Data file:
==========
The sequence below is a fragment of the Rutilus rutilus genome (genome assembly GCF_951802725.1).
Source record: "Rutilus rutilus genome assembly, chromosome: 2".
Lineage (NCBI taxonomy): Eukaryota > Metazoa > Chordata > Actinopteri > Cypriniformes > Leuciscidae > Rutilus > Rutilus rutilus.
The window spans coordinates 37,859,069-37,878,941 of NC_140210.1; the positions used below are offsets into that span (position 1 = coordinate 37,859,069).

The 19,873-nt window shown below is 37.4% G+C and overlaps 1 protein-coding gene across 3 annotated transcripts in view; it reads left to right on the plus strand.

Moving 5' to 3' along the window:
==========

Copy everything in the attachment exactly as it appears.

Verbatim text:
The sequence below is a fragment of the Rutilus rutilus genome (genome assembly GCF_951802725.1).
Source record: "Rutilus rutilus genome assembly, chromosome: 2".
Lineage (NCBI taxonomy): Eukaryota > Metazoa > Chordata > Actinopteri > Cypriniformes > Leuciscidae > Rutilus > Rutilus rutilus.
The window spans coordinates 37,859,069-37,878,941 of NC_140210.1; the positions used below are offsets into that span (position 1 = coordinate 37,859,069).

The 19,873-nt window shown below is 37.4% G+C and overlaps 1 protein-coding gene across 3 annotated transcripts in view; it reads left to right on the plus strand.

Moving 5' to 3' along the window: